Trade Hub Co-Invests with Partners for Development to Build Fish Farmers’ Resilience to COVID-19 Impacts

Farmers harvesting catfish from an earthen pond in Nigeria’s Delta State.

 

The partnership focuses on investing to improve productivity, trade, and stabilization of employment in Nigeria’s aquaculture value chain

Nigeria is one of the largest farmed fish producers in Sub-Saharan Africa, with catfish being the most farmed species, including in the Niger Delta region. There, prior to the pandemic, artisanal small-scale fishers had been successful in generating more than 80% of the country’s total domestic fish production before seeing the cost of farming fish rise significantly as their sales were whittled down. Yet thanks to funding from the U.S Government’s Feed the Future initiative, there will be a drive to protect and strengthen Nigeria’s aquaculture sector through a co-investment partnership between the USAID-funded West Africa Trade & Investment Hub and Partners for Development, a global organization that partners with governments and other development organizations to adapt innovative but tested solutions to meet local needs.

 

“Strengthening food security initiatives in Nigeria has been made even more critical because of COVID-19,” says Anne Patterson, Mission Director of USAID Nigeria. “Given the important role that fish farmers play in ensuring food security and in the economy as a whole, the Trade Hub’s co-investment with Partners for Development represents a thoughtful and focused approach to meeting the country’s pandemic-induced food security, trade, and employment challenges.”

 

Through the 24-month “Investment in Delta State Aquaculture” project, Partners for Development will leverage $1.1 million of private funds in addition to Trade Hub’s $500,000 grant to build fish farmers’ resilience to the ongoing impacts of COVID-19. This co-investment activity will be implemented across three local government areas of Delta State: Uvwie, Ughelli North, and Ndokwa West. Key project goals include improving production, helping sales rebound, and increasing employment in the aquaculture sector, including for women and youth. While women currently make up an estimated 50% of overall producers in the Niger Delta, and youth about 20%, they both stand to gain from increased representation across the aquaculture value chain.

 

To achieve these goals, the co-investment partnership will strengthen the capacity of eight fish farmers associations and 600 fish farmers to enable them to use improved aquaculture and business management practices to increase their productivity by 25%. These same farmers will benefit from the project boosting the capacities of 15 hatcheries and 15 fish feed distributors that supply the farmers with fingerlings and fish feed, respectively. Through technical assistance, the hatcheries and fish feed distributors are expected to improve the quality of their inputs and increase production capacity by 25%. The project’s additional focus on strengthening the capacity of 10 Ministry of Agriculture fisheries/extension officers in the region to better support fish farmers provides a firm foundation for the partnership’s success and sustainability of interventions.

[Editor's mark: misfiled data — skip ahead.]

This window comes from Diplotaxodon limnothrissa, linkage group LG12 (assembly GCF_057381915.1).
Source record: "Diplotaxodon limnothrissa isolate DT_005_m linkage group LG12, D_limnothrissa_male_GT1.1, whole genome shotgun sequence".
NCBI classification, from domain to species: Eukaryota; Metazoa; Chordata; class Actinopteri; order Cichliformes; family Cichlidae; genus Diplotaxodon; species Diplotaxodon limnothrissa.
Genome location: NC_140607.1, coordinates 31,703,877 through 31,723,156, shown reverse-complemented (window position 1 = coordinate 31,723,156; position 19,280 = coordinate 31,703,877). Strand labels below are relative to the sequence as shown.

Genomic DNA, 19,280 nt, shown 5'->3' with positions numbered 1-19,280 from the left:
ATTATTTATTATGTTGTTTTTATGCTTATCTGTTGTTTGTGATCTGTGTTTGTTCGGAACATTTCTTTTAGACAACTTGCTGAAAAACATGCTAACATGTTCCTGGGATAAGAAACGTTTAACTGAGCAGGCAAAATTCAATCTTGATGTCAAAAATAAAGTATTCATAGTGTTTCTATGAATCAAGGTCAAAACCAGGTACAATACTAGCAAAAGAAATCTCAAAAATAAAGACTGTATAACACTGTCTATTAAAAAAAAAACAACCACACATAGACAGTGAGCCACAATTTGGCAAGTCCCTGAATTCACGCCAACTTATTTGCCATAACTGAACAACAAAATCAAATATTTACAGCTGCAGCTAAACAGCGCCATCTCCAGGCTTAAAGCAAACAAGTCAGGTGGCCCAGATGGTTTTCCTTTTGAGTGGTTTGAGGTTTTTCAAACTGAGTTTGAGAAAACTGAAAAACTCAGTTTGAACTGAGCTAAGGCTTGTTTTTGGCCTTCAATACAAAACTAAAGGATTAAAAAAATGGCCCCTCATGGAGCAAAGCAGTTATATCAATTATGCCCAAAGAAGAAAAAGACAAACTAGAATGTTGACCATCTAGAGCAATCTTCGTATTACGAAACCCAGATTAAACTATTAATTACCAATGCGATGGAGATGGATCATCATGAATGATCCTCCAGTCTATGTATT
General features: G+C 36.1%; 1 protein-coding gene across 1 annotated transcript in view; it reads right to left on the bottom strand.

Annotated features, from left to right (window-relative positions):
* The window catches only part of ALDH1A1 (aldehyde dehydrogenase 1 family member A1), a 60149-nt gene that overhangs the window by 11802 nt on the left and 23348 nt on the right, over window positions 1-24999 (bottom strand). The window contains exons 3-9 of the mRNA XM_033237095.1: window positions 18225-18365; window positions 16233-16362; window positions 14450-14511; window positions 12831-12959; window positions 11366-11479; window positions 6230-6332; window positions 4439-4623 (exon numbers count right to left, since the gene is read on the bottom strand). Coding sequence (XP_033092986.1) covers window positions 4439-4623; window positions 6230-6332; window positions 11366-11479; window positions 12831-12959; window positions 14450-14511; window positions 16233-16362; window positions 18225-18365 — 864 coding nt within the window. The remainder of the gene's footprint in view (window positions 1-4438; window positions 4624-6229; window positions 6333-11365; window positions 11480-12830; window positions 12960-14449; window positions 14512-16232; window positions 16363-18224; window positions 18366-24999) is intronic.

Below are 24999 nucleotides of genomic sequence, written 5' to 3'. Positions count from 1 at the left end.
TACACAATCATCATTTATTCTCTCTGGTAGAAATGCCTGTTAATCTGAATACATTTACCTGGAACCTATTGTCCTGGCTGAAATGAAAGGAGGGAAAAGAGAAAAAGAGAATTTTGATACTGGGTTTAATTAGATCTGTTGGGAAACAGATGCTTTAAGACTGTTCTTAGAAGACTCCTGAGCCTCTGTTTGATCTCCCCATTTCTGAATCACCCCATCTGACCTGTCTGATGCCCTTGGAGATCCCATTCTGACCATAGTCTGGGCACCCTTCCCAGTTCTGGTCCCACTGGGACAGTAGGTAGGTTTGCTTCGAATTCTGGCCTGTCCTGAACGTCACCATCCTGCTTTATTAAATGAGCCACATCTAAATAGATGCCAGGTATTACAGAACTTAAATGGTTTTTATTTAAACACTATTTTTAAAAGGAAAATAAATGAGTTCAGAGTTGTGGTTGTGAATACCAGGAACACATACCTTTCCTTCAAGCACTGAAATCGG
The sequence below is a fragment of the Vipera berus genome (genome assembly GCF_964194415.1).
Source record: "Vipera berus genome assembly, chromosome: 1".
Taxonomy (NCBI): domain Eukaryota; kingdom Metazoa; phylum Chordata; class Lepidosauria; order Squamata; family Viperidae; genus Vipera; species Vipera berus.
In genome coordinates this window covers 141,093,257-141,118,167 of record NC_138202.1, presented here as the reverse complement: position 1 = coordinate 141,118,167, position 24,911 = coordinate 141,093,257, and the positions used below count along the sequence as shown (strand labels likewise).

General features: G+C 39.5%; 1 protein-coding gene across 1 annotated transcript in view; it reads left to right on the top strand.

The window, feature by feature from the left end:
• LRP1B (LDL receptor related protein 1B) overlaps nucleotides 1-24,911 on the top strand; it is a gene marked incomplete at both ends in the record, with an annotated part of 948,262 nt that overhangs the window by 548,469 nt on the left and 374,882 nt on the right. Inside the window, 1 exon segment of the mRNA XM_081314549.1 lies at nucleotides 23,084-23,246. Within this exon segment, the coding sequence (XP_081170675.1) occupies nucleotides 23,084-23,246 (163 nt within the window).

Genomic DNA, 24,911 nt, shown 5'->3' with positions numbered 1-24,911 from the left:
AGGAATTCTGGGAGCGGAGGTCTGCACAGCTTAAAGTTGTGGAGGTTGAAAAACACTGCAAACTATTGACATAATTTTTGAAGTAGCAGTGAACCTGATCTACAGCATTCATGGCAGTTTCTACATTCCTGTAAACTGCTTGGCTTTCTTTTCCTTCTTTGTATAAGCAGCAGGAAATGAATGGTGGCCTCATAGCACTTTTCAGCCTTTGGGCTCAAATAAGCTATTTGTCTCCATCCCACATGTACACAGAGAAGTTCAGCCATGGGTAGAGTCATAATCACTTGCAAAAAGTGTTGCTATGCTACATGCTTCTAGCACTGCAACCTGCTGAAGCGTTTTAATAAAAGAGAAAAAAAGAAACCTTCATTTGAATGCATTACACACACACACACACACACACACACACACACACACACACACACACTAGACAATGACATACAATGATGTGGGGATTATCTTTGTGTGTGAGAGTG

“We are excited about this co-investment partnership,” says John Marrkand, Executive Director, Partners for Development. “We are looking forward to not only strengthening the capacity of fish farmers, hatcheries, fish feed distributors, and key government officials but also providing loans to expand and improve the performance of those working in the aquaculture value chain.”

 

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About West Africa Trade & Investment Hub: The West Africa Trade & Investment Hub (Trade Hub) is a USAID-funded initiative that catalyzes economic growth through co-investing with the private sector to generate new investment, create new jobs, and increase the value of regional and international exports in West Africa

 

About Partners for Development: Partners for Development is a global organization that partners with governments and other development organizations to improve the quality of life of vulnerable people by adapting innovative but tested solutions to meet local needs. PfD delivers sustainable solutions to poverty via the participation of local organizations that take responsibility for and ownership of activities.

 

About Feed the Future: The Feed the Future initiative is the U.S. Government’s global hunger and food security initiative. It works to give families and communities in some of the world’s poorest countries the freedom and opportunity to lift themselves out of food insecurity and malnutrition.

 

About USAID: The United States Agency for International Development (USAID) is the lead U.S. Government agency that works to end extreme global poverty and enable resilient, democratic societies to realize their potential.

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